CEA2004.a | Frédérick Daigle
1820, 19th century
30 x 50 cm
This artefact belongs to: © Centre d'études acadiennes
Keys to History
To encourage colonization in the 18th and 19th centuries, the British colonial government granted land to new settlers. In the Maritimes, the lots were usually 100 to 200 acres. The uncultivated or wooded land sometimes included marshy areas, which were desirable for growing hay.
Although grantees only paid a small annual royalty for the land, they had to meet certain obligations. For example, within three years they had to build a house measuring at least 6 x 5 m (20 x 16 ft), farm 3 out of every 50 acres and raise three cattle for every 50 acres of land cultivated, or risk losing the land.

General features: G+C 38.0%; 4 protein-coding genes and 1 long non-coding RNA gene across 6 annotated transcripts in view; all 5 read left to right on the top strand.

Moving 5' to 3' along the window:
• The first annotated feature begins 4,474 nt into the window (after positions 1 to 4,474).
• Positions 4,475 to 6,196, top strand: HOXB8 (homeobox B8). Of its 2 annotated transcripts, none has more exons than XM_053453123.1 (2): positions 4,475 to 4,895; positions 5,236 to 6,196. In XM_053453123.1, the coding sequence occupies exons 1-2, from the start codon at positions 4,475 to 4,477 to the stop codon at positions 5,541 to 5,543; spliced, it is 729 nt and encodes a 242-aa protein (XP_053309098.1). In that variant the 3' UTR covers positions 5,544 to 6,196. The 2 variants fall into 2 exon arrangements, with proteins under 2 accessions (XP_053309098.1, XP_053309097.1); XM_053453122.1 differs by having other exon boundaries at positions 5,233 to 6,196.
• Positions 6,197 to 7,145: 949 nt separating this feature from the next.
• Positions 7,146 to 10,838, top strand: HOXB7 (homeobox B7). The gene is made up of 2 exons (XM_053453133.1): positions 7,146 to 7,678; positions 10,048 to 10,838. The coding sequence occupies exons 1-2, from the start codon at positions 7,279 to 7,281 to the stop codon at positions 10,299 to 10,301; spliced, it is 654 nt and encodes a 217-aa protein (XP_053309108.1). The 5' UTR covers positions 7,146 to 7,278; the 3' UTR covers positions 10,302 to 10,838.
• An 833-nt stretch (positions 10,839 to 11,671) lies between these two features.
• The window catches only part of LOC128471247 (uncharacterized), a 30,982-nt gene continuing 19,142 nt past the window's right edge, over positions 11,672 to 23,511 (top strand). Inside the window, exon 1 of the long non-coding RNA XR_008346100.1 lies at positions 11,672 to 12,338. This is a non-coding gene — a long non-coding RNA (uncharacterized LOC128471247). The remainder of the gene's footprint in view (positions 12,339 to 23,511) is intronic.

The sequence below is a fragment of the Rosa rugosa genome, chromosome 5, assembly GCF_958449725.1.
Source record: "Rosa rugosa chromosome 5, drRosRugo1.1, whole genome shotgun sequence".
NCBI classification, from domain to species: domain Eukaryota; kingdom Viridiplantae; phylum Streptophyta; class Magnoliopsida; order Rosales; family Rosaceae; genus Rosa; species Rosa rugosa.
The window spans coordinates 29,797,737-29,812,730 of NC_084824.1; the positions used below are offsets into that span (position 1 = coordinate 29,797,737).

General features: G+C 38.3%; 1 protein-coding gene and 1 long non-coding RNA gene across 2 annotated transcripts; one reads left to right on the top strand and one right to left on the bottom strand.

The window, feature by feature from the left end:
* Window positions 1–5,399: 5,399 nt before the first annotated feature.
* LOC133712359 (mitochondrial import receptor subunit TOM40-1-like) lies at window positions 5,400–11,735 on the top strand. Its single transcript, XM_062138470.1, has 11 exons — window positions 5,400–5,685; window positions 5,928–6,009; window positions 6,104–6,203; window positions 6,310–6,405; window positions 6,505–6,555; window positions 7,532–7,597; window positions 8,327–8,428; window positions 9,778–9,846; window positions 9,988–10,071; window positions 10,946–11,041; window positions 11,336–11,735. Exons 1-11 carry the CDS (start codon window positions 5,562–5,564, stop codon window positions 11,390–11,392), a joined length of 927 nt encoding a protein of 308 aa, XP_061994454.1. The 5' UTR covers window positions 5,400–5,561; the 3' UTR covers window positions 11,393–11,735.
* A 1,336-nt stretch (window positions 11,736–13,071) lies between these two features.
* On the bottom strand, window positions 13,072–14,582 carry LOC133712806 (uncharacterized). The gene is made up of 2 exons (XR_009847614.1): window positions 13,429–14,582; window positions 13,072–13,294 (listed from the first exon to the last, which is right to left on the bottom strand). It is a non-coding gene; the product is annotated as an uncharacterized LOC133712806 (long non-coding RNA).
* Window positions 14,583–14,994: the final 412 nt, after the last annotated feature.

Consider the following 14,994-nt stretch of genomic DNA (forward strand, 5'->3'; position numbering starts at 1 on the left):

The first land granted to Acadians after the expulsion was in Pubnico, NS, in 1771, and in Cocagne, NB, and on St. Mary's Bay, NS, in 1772.
This land grant includes the signed document, the map and the seal of the province of New Brunswick.
According to the map, the land granted to Frederick Daigle was on the banks of the Aldouane River in southeastern New Brunswick.
This grant was entered in the registry on December 8, 1820.
These papers show that land was granted to Frederick Daigle and indicate its boundaries.